Last Winter rumours began to circulate about the most ambitious British race of all time, scheduled to go from London to Sydney in Australia. We even know of a Land Rover into which someone is inserting a 320 b.h.p. V8 Chevrolet engine, which might be a potential winner; although it would have to forgo four-wheel drive.
What this is all about is now revealed as the Daily Express London-Sydney Marathon, scheduled for November 23rd-December 17th this year, starting from London, under the Chairmanship of Sir Max Aitken of Beverbrook Newspapers, himself a one-time racing driver. The route is described as covering 10,000 miles of all kinds of terrain, and embracing all kinds of climate, from snow and ice in the Turkish mountains to dust and storms on the plains of Iran, floods in India and blinding heat in the Australian Nullabor desert in high summer. Moreover, the only break will be on a P & O liner between Bombay and Fremantle. The route will cross France, Germany, Austria, Italy, Yugoslavia, and Bulgaria to Istanbul. After being ferried across the Bosphorus competitors will continue through Turkey, Iran, Afghanistan, W. Pakistan, to Bombay. Open to private cars, the entry fee is £550 and only spares carried on the vehicles can be used without severe penalty.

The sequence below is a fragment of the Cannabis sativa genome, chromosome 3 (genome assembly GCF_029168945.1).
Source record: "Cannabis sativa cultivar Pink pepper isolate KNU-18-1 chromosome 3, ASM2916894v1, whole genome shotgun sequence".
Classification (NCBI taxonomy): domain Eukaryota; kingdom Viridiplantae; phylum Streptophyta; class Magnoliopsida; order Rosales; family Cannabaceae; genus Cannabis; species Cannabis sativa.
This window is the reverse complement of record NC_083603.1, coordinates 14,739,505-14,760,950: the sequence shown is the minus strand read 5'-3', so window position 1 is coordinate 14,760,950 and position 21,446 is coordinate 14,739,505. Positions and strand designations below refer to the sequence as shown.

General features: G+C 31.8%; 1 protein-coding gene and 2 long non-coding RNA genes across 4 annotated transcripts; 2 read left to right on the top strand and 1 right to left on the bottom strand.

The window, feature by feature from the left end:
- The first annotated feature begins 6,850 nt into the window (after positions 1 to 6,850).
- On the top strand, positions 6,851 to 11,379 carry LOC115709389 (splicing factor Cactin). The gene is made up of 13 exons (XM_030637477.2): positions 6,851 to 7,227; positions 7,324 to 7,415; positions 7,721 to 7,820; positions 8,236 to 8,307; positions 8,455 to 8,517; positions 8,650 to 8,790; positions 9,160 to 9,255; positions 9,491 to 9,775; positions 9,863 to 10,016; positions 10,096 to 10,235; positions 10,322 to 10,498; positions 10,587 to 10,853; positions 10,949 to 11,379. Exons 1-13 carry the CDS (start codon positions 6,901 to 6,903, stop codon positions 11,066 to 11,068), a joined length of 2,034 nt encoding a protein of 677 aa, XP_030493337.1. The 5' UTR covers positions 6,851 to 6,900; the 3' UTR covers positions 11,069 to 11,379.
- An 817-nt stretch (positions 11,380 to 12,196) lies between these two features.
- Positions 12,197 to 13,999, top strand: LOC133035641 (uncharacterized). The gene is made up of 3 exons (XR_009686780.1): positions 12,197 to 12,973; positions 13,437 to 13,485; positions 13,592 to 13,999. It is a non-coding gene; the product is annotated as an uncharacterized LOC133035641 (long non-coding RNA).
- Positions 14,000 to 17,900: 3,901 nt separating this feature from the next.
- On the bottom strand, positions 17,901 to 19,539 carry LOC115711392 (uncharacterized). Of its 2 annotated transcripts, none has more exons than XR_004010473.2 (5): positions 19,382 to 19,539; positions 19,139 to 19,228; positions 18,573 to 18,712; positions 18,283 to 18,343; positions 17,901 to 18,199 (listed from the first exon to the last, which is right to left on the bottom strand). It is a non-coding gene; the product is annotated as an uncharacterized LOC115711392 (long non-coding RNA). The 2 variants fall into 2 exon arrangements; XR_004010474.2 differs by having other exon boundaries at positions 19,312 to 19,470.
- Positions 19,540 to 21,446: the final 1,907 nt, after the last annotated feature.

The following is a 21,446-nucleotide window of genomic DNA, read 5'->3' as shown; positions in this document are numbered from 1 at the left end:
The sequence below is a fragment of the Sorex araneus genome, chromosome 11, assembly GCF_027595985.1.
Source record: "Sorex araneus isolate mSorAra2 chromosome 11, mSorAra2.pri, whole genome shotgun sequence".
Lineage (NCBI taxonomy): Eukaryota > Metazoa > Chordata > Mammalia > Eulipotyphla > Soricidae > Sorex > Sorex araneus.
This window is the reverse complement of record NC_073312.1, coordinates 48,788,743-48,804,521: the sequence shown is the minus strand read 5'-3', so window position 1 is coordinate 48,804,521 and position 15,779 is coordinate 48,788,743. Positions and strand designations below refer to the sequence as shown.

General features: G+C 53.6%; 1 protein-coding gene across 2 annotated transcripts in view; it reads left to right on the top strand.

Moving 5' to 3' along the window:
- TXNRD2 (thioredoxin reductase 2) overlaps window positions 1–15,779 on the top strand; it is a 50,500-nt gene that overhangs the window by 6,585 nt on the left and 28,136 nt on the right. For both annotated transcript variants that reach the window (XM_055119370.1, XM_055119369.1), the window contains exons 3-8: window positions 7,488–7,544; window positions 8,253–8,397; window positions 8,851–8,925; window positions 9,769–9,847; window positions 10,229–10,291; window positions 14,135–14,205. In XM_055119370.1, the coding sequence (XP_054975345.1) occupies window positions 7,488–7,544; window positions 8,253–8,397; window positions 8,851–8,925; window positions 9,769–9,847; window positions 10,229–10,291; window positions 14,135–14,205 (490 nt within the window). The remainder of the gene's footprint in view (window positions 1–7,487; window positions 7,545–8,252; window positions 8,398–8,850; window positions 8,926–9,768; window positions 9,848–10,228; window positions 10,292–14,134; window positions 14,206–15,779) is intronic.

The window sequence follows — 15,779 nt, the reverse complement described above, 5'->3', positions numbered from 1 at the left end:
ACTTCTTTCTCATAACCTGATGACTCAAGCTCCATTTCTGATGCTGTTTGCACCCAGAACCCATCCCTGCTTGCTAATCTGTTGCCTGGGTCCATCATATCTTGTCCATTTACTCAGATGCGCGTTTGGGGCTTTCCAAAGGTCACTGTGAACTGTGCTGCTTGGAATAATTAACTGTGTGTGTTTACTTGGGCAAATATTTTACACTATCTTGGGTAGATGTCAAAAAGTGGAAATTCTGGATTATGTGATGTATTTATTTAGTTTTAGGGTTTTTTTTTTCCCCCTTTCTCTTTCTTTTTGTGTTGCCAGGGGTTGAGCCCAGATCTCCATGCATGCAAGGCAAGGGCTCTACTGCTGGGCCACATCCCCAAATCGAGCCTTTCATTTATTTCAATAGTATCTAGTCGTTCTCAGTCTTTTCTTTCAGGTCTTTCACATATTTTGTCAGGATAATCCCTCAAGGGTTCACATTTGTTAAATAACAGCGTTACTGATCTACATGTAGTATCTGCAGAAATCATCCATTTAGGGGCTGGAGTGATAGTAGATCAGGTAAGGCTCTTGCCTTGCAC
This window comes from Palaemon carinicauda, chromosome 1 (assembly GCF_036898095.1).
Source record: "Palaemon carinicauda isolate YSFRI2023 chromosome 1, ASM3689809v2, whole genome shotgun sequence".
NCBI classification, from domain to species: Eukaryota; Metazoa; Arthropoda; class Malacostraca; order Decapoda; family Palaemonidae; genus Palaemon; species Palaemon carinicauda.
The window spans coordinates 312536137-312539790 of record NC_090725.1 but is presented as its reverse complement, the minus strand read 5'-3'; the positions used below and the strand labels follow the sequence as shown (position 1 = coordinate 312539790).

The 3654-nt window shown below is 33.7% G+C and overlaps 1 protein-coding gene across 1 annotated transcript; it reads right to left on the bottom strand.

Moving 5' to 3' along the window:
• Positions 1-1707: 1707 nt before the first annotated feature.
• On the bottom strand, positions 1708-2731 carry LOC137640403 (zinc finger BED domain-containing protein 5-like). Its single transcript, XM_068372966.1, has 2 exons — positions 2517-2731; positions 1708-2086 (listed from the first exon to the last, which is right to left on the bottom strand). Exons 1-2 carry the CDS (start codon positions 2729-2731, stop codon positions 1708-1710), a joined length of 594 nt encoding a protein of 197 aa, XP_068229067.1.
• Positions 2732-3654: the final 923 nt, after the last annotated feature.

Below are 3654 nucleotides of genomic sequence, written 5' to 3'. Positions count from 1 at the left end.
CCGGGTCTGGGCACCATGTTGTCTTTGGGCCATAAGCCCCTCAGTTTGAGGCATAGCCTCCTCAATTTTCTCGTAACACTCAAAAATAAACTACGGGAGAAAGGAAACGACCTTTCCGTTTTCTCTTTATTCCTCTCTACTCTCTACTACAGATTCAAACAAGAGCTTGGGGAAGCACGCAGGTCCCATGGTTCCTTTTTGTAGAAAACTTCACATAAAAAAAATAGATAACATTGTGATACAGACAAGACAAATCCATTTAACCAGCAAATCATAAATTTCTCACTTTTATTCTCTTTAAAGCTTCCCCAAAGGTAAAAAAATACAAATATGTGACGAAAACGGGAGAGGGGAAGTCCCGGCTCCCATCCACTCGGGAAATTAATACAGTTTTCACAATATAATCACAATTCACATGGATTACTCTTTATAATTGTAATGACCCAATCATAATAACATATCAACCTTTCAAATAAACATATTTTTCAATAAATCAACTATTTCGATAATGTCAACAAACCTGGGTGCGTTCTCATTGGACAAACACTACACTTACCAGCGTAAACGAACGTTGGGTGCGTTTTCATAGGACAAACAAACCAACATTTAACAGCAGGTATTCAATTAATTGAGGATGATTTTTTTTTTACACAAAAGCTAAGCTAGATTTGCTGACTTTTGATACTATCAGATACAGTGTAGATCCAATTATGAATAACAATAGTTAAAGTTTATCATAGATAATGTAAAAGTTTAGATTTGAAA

This sounds like the most ambitious motor race since Paris-Pekin. It is essential for a British car to win! In congratulating the Daily Express on its initiative, we are delighted to see that the R.A.C. approves, because they are usually non-adventurous; for instance when a National Club and a motor journal wanted to offer a medal to any driver of a light car covering 10,000 miles within 50 hours on British roads in 1923, the R.A.C. stepped in and refused to sanction this harmless event.
We shall watch how this London-Sydney epic develops; provisonal regulations in four languages are now available from the Hon. Sec., Daily Express London-Sydney Marathon, 121 Fleet Street, London, E.C.4. The only way, we suggest, that the Daily Mail can counter this is to adopt Motor Sport’s suggestion for a trans-Atlantic air race in 1969, to mark the 50th anniversary of the Rolls-Royce engined Vickers Vimy crossing from America to Ireland, to follow their excellent and enjoyable “no holds barred” Channel Air Race of 1959 which commemorated Bleriot’s first Channel crossing in his Anzani-engined Bleriot XI.—W. B.
Motor Sport-Readers' Car Survey (Part 2) With part two of our readers' car survey we report on the Ford Anglia, the Austin-Healey roo and 3000, the Renault Dauphine and the…
THE Pace Petroleum British Hill-Climb Championship returned to Shelsley Walsh in August for the twelfth round in a very competitive season which has seen a crop of new records at…
Notes on the cars at Clermont
The pits and paddock at the Grand Prix of France were full to overflowing with mechanical interest, for the cancellation of the Dutch Grand Prix had allowed a full month…